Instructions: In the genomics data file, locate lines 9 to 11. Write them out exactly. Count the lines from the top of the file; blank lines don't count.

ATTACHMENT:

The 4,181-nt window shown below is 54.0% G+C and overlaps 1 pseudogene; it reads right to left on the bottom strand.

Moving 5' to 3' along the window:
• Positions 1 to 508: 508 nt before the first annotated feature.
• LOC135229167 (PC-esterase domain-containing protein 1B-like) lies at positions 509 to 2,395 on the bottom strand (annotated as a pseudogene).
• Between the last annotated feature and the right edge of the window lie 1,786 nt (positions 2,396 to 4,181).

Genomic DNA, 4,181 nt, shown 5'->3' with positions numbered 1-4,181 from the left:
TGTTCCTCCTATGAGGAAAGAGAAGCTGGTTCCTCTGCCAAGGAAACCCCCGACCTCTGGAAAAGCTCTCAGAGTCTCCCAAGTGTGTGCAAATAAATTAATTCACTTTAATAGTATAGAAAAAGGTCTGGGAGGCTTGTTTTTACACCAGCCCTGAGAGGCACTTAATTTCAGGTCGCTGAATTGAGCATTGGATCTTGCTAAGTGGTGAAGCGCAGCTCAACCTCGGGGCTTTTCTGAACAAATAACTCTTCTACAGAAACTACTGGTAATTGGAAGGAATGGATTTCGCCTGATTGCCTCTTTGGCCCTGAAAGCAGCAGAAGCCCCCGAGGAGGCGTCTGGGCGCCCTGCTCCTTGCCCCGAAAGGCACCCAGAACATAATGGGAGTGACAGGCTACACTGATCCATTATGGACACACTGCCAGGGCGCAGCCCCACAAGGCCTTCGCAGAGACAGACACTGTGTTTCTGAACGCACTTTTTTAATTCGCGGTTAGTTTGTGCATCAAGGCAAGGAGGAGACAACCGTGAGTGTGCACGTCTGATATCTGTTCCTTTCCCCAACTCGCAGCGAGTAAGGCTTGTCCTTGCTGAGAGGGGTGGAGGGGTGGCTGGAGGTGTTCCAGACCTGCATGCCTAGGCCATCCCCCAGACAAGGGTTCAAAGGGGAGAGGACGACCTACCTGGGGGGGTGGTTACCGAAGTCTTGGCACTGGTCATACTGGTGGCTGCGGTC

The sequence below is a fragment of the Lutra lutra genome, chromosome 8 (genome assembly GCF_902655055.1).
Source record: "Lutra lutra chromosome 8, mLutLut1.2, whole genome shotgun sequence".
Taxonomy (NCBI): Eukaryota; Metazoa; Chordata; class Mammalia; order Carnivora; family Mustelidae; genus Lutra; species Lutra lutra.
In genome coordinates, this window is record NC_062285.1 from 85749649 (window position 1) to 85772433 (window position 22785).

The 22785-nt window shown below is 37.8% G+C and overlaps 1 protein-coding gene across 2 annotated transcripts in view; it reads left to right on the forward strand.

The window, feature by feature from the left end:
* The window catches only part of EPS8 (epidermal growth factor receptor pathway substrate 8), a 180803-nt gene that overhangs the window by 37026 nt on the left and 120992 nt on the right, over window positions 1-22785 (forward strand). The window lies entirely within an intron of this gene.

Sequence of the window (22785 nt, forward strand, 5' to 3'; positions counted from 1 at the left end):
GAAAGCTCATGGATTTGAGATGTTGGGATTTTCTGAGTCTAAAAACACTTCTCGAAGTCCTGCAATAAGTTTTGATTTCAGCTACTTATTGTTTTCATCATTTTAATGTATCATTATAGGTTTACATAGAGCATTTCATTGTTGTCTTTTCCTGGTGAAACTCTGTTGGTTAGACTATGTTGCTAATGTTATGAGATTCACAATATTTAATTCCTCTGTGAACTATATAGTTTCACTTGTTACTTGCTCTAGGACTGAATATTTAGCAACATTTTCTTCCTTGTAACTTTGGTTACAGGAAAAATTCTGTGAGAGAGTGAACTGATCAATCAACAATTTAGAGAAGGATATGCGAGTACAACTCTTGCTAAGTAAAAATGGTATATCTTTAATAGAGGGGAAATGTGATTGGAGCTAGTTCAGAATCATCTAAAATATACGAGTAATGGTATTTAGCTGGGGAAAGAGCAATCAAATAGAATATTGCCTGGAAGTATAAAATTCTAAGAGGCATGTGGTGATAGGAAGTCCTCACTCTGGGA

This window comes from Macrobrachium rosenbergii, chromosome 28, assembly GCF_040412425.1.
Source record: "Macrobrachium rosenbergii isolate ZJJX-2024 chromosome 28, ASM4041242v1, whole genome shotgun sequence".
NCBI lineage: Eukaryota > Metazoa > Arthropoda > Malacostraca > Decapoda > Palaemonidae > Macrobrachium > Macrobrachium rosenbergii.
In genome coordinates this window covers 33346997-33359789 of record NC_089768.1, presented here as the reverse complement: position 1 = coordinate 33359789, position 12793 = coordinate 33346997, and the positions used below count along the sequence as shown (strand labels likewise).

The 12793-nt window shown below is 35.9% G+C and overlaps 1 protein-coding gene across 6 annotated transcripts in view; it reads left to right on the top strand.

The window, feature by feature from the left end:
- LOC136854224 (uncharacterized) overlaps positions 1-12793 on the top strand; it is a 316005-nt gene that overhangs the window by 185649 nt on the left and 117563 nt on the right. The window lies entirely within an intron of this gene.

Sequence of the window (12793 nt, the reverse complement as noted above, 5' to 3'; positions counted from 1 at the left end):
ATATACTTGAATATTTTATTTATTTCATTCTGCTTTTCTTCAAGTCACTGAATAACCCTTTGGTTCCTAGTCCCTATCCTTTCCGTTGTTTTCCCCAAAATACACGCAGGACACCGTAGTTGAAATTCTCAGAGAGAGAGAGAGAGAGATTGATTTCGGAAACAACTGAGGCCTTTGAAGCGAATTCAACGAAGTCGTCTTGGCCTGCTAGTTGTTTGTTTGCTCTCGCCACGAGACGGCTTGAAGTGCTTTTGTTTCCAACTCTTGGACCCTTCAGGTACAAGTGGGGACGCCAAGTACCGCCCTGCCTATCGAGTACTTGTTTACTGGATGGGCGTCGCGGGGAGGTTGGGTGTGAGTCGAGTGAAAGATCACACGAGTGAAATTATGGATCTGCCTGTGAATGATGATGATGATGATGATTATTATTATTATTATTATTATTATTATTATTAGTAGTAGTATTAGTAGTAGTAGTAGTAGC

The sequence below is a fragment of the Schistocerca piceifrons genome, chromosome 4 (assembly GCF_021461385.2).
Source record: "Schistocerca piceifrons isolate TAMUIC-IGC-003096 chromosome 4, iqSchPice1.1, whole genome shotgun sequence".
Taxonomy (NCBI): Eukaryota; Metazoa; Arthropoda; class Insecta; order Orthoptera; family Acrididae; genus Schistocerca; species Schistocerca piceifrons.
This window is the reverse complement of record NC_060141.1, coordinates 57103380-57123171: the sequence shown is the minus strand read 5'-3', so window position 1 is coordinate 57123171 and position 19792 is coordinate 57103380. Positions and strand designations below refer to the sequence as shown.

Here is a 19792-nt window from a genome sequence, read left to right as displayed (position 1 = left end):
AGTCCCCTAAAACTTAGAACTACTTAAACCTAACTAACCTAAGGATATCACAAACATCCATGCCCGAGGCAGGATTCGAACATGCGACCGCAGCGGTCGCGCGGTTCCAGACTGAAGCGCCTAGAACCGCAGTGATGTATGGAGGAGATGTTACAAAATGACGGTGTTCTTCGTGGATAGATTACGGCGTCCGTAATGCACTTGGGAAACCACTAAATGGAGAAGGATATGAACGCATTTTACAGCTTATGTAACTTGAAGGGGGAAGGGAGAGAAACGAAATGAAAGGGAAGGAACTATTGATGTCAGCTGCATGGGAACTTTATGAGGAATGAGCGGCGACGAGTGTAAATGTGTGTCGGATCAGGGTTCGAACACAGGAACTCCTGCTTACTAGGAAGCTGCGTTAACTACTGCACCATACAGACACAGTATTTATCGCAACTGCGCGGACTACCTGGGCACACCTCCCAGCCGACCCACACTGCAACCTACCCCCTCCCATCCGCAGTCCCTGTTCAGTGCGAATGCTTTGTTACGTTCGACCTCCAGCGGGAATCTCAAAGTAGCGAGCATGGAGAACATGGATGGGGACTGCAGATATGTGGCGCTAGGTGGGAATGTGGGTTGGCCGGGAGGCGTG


Source record: "Lutra lutra chromosome 8, mLutLut1.2, whole genome shotgun sequence".
Taxonomy (NCBI): Eukaryota; Metazoa; Chordata; class Mammalia; order Carnivora; family Mustelidae; genus Lutra; species Lutra lutra.
In genome coordinates, this window is record NC_062285.1 from 85749649 (window position 1) to 85772433 (window position 22785).